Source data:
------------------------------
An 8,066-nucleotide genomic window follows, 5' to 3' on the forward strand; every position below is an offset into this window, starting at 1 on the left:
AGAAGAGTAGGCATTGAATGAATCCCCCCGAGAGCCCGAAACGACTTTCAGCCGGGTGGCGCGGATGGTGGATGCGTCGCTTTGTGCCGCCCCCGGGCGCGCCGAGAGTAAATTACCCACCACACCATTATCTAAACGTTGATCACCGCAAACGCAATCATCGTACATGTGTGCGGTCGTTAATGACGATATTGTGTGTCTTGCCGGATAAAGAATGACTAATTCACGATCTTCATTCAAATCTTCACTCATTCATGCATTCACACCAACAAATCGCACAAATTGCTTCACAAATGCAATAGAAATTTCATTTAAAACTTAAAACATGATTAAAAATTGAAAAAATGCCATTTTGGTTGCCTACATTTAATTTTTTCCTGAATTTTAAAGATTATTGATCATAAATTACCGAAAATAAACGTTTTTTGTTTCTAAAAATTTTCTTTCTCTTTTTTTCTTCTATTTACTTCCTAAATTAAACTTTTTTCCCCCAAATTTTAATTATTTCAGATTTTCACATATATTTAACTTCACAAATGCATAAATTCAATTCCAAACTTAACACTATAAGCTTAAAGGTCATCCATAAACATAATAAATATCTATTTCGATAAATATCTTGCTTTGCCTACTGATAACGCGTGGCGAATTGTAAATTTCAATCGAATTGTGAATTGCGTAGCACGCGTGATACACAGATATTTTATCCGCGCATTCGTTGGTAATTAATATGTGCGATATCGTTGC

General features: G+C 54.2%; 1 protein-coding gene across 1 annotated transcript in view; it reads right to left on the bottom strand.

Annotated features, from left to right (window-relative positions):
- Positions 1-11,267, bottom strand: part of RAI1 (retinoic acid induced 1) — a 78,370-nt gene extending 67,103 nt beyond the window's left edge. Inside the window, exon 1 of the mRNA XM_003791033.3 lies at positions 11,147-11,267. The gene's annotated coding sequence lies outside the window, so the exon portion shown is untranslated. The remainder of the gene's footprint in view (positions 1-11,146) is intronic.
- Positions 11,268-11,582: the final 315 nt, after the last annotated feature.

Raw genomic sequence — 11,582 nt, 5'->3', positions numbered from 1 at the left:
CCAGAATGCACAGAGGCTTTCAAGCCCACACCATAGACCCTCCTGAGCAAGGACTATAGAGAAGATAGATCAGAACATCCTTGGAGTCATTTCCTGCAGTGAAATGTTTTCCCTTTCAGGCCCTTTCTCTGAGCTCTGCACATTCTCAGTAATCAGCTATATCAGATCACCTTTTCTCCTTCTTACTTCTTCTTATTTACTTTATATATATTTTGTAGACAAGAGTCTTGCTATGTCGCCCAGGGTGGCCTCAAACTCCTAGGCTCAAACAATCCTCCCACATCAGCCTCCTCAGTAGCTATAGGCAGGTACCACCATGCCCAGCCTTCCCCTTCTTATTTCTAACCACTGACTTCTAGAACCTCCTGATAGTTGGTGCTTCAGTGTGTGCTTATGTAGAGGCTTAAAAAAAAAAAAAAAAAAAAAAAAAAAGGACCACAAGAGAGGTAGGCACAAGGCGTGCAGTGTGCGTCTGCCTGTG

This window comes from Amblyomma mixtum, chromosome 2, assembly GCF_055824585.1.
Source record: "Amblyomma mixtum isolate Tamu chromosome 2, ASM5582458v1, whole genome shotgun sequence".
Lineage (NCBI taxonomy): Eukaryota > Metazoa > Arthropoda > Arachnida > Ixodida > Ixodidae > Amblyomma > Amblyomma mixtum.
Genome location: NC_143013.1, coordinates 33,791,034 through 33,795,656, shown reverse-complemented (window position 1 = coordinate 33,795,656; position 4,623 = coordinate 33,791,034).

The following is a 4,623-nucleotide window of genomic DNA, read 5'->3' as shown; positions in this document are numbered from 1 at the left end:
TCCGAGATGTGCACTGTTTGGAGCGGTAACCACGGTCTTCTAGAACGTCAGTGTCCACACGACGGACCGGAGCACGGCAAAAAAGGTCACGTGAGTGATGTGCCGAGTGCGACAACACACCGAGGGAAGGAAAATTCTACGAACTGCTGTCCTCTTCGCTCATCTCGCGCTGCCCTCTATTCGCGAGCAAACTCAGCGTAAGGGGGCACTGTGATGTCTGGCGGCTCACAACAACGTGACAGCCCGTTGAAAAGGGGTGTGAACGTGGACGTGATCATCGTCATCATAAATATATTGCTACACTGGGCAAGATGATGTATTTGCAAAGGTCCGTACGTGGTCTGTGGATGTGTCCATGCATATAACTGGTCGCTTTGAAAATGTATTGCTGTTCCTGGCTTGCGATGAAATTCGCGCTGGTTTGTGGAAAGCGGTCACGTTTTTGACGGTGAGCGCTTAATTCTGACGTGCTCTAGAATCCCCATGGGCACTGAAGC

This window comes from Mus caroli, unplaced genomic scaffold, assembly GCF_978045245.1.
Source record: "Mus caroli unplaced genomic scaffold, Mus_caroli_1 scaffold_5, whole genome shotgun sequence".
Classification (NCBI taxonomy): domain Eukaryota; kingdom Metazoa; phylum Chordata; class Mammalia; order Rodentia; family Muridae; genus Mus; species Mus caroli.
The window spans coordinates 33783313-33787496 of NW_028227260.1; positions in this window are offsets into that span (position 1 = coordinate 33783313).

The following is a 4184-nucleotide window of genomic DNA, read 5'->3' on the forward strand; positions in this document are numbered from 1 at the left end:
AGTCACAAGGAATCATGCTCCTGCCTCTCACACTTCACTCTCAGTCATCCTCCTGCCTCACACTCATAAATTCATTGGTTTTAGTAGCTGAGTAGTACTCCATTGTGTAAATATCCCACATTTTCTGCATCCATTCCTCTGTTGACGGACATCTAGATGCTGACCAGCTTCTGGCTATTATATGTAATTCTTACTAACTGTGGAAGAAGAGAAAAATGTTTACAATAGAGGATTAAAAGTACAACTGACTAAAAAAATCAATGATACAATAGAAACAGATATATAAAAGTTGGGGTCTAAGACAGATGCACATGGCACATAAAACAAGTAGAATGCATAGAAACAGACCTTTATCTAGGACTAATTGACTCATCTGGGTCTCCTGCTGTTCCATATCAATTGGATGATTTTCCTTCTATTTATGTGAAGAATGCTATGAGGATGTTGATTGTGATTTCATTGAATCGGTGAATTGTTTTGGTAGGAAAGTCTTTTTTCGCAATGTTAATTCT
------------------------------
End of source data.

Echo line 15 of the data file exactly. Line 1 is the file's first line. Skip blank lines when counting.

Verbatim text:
This window comes from Mus caroli, unplaced genomic scaffold, assembly GCF_978045245.1.